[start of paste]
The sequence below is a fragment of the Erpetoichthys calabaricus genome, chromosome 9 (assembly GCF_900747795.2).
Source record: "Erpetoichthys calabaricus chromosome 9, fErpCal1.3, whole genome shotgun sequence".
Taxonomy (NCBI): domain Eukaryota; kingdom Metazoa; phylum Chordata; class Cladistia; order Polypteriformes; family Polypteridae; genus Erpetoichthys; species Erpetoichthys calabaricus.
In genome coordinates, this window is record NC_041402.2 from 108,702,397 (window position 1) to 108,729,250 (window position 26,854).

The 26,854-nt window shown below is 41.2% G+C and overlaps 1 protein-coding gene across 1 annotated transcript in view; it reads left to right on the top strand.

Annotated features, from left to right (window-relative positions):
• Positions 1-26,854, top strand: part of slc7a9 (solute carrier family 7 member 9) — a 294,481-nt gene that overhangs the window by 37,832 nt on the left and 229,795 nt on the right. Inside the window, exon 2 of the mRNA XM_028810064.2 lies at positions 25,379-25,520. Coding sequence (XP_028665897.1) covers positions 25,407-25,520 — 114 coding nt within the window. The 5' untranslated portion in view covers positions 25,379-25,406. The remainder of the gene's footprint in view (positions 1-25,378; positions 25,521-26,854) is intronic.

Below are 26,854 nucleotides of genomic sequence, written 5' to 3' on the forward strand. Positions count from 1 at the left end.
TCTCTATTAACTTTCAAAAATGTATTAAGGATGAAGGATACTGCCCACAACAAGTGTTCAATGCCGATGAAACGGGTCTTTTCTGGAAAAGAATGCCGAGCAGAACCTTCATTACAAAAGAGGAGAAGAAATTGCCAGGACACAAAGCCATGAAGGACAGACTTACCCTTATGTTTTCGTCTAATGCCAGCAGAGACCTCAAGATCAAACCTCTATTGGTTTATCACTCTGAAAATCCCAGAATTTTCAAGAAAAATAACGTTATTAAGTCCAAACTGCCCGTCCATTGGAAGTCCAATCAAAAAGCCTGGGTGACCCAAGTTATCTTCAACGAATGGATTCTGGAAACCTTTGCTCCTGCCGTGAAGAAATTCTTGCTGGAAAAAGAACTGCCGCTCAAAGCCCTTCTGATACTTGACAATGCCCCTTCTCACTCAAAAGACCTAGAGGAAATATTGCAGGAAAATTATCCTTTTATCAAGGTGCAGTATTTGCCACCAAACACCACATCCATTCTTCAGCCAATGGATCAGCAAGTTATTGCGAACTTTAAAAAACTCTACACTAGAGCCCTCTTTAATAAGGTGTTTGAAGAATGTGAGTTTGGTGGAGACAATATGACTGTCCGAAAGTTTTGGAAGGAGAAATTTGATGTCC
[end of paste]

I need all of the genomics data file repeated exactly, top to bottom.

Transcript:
The sequence below is a fragment of the Erpetoichthys calabaricus genome, chromosome 9 (assembly GCF_900747795.2).
Source record: "Erpetoichthys calabaricus chromosome 9, fErpCal1.3, whole genome shotgun sequence".
Taxonomy (NCBI): domain Eukaryota; kingdom Metazoa; phylum Chordata; class Cladistia; order Polypteriformes; family Polypteridae; genus Erpetoichthys; species Erpetoichthys calabaricus.
In genome coordinates, this window is record NC_041402.2 from 108,702,397 (window position 1) to 108,729,250 (window position 26,854).

The 26,854-nt window shown below is 41.2% G+C and overlaps 1 protein-coding gene across 1 annotated transcript in view; it reads left to right on the top strand.

Annotated features, from left to right (window-relative positions):
• Positions 1-26,854, top strand: part of slc7a9 (solute carrier family 7 member 9) — a 294,481-nt gene that overhangs the window by 37,832 nt on the left and 229,795 nt on the right. Inside the window, exon 2 of the mRNA XM_028810064.2 lies at positions 25,379-25,520. Coding sequence (XP_028665897.1) covers positions 25,407-25,520 — 114 coding nt within the window. The 5' untranslated portion in view covers positions 25,379-25,406. The remainder of the gene's footprint in view (positions 1-25,378; positions 25,521-26,854) is intronic.

Below are 26,854 nucleotides of genomic sequence, written 5' to 3' on the forward strand. Positions count from 1 at the left end.
TCTCTATTAACTTTCAAAAATGTATTAAGGATGAAGGATACTGCCCACAACAAGTGTTCAATGCCGATGAAACGGGTCTTTTCTGGAAAAGAATGCCGAGCAGAACCTTCATTACAAAAGAGGAGAAGAAATTGCCAGGACACAAAGCCATGAAGGACAGACTTACCCTTATGTTTTCGTCTAATGCCAGCAGAGACCTCAAGATCAAACCTCTATTGGTTTATCACTCTGAAAATCCCAGAATTTTCAAGAAAAATAACGTTATTAAGTCCAAACTGCCCGTCCATTGGAAGTCCAATCAAAAAGCCTGGGTGACCCAAGTTATCTTCAACGAATGGATTCTGGAAACCTTTGCTCCTGCCGTGAAGAAATTCTTGCTGGAAAAAGAACTGCCGCTCAAAGCCCTTCTGATACTTGACAATGCCCCTTCTCACTCAAAAGACCTAGAGGAAATATTGCAGGAAAATTATCCTTTTATCAAGGTGCAGTATTTGCCACCAAACACCACATCCATTCTTCAGCCAATGGATCAGCAAGTTATTGCGAACTTTAAAAAACTCTACACTAGAGCCCTCTTTAATAAGGTGTTTGAAGAATGTGAGTTTGGTGGAGACAATATGACTGTCCGAAAGTTTTGGAAGGAGAAATTTGATGTCC